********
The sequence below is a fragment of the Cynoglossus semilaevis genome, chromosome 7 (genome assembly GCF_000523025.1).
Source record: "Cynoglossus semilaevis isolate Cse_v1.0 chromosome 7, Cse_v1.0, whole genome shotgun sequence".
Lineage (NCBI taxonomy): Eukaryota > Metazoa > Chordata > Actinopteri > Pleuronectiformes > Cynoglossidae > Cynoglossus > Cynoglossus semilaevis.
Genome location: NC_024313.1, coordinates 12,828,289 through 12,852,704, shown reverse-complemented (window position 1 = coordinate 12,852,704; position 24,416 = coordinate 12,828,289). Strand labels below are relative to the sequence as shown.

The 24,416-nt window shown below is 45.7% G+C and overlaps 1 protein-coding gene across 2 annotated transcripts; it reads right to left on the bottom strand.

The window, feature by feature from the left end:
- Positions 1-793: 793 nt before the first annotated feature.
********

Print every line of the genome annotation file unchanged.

The sequence below is a fragment of the Cynoglossus semilaevis genome, chromosome 7 (genome assembly GCF_000523025.1).
Source record: "Cynoglossus semilaevis isolate Cse_v1.0 chromosome 7, Cse_v1.0, whole genome shotgun sequence".
Lineage (NCBI taxonomy): Eukaryota > Metazoa > Chordata > Actinopteri > Pleuronectiformes > Cynoglossidae > Cynoglossus > Cynoglossus semilaevis.
Genome location: NC_024313.1, coordinates 12,828,289 through 12,852,704, shown reverse-complemented (window position 1 = coordinate 12,852,704; position 24,416 = coordinate 12,828,289). Strand labels below are relative to the sequence as shown.

The 24,416-nt window shown below is 45.7% G+C and overlaps 1 protein-coding gene across 2 annotated transcripts; it reads right to left on the bottom strand.

The window, feature by feature from the left end:
- Positions 1-793: 793 nt before the first annotated feature.